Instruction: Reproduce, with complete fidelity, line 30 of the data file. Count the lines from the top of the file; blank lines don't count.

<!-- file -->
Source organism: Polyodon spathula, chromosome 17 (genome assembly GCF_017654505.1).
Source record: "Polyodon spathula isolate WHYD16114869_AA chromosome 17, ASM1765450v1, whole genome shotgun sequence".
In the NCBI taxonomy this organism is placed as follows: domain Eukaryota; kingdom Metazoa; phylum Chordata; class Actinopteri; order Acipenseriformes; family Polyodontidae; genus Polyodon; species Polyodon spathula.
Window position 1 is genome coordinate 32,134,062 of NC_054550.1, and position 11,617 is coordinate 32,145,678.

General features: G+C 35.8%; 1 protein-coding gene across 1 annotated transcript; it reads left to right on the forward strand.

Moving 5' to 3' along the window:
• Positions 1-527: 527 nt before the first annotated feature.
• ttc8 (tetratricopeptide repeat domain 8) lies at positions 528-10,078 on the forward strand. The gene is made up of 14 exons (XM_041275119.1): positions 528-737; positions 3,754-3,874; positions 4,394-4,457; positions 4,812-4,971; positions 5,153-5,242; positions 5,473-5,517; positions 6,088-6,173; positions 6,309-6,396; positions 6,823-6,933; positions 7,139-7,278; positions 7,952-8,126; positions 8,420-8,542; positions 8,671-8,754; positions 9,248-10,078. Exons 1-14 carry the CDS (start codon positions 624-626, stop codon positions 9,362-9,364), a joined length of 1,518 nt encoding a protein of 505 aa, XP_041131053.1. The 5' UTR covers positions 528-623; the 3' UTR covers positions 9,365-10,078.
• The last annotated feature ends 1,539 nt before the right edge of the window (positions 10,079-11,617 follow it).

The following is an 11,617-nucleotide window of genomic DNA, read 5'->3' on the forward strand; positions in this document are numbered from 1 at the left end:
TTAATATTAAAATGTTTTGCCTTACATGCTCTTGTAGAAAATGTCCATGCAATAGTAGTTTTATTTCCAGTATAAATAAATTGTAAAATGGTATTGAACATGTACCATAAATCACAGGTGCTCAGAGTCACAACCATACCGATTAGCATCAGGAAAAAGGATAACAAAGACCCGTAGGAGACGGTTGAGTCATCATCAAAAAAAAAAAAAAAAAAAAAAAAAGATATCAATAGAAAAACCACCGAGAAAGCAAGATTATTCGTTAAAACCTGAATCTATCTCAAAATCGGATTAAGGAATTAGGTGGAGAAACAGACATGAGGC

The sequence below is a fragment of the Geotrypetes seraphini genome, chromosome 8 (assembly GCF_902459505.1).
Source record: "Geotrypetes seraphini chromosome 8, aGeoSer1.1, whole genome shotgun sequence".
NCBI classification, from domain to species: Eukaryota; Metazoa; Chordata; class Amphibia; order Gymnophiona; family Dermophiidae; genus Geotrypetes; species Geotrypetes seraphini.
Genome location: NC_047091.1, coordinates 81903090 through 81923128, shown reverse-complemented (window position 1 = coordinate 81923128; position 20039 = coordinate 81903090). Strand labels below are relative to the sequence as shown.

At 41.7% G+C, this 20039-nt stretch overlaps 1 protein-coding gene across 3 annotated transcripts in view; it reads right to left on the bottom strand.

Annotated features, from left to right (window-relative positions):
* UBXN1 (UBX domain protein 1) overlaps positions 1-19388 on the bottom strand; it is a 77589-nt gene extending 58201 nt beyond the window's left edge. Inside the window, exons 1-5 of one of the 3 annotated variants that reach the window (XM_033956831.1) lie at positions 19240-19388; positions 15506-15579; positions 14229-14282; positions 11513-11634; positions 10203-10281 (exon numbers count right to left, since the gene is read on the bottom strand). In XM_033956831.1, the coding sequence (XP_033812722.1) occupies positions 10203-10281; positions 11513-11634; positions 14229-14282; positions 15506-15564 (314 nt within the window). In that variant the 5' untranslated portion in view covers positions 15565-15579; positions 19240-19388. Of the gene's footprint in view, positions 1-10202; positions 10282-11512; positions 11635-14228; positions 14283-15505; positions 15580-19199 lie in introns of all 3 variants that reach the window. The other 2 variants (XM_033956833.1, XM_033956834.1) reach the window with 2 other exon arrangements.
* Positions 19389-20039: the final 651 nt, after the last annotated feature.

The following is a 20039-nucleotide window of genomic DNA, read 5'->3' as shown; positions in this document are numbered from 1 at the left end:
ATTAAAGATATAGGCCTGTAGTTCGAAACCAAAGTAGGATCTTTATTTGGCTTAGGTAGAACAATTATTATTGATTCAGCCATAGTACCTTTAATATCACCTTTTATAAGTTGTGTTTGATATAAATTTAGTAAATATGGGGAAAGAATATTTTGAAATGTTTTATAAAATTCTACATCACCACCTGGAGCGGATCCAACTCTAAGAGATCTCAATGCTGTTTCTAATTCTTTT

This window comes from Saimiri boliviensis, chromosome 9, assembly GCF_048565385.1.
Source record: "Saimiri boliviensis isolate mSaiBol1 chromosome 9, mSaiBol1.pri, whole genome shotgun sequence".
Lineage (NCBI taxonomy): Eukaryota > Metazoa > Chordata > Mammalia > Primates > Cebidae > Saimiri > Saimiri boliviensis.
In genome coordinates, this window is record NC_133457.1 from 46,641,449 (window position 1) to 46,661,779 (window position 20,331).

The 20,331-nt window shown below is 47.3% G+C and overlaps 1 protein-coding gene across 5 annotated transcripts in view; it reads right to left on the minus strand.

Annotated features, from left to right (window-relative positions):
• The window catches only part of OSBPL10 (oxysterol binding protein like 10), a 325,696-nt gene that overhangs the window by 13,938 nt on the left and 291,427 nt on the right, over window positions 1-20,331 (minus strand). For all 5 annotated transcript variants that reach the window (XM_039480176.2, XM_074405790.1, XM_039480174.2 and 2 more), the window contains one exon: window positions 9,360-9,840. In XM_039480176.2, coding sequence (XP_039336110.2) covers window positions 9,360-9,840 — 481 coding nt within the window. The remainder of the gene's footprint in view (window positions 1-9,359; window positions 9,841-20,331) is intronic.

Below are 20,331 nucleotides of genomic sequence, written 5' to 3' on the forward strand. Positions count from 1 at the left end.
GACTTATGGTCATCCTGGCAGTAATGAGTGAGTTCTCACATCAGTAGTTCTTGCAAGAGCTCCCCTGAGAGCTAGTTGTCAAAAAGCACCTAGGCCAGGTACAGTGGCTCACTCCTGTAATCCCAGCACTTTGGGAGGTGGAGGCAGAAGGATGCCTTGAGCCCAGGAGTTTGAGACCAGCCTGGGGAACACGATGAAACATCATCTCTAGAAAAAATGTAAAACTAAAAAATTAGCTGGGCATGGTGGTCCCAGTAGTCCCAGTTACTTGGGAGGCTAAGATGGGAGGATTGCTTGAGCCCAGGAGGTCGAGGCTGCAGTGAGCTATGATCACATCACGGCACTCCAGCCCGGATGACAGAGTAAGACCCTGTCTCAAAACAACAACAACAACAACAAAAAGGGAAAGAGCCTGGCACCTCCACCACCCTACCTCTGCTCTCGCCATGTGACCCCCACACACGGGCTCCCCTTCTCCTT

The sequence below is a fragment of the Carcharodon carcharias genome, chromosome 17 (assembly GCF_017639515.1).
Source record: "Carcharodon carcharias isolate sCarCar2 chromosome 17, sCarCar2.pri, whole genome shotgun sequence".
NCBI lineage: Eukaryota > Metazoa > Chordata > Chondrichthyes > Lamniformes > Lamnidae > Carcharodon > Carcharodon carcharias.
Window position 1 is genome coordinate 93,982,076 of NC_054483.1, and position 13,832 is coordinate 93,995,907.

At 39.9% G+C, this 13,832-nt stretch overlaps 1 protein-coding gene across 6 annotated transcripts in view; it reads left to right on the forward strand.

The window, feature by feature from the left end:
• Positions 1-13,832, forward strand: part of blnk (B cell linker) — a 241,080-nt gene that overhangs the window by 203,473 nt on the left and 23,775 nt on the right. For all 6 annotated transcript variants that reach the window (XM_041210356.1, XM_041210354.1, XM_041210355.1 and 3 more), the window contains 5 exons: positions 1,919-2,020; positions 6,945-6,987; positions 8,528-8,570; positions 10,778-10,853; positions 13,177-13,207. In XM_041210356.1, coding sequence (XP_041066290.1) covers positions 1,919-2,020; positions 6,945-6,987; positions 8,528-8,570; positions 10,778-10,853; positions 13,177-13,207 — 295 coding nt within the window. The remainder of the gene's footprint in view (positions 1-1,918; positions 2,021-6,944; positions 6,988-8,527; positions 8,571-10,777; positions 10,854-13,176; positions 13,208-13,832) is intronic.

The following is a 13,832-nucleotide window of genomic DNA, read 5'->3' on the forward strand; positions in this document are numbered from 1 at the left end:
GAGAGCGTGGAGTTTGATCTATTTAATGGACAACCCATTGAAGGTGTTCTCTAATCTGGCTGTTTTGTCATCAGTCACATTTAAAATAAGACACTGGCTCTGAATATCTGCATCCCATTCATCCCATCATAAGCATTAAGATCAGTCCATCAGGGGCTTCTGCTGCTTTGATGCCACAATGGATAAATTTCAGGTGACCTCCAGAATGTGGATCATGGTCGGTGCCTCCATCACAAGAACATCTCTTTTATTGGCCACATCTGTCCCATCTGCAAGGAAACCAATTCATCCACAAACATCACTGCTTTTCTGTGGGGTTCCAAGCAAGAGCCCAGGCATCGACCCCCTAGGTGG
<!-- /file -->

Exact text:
GACTTATGGTCATCCTGGCAGTAATGAGTGAGTTCTCACATCAGTAGTTCTTGCAAGAGCTCCCCTGAGAGCTAGTTGTCAAAAAGCACCTAGGCCAGGTACAGTGGCTCACTCCTGTAATCCCAGCACTTTGGGAGGTGGAGGCAGAAGGATGCCTTGAGCCCAGGAGTTTGAGACCAGCCTGGGGAACACGATGAAACATCATCTCTAGAAAAAATGTAAAACTAAAAAATTAGCTGGGCATGGTGGTCCCAGTAGTCCCAGTTACTTGGGAGGCTAAGATGGGAGGATTGCTTGAGCCCAGGAGGTCGAGGCTGCAGTGAGCTATGATCACATCACGGCACTCCAGCCCGGATGACAGAGTAAGACCCTGTCTCAAAACAACAACAACAACAACAAAAAGGGAAAGAGCCTGGCACCTCCACCACCCTACCTCTGCTCTCGCCATGTGACCCCCACACACGGGCTCCCCTTCTCCTT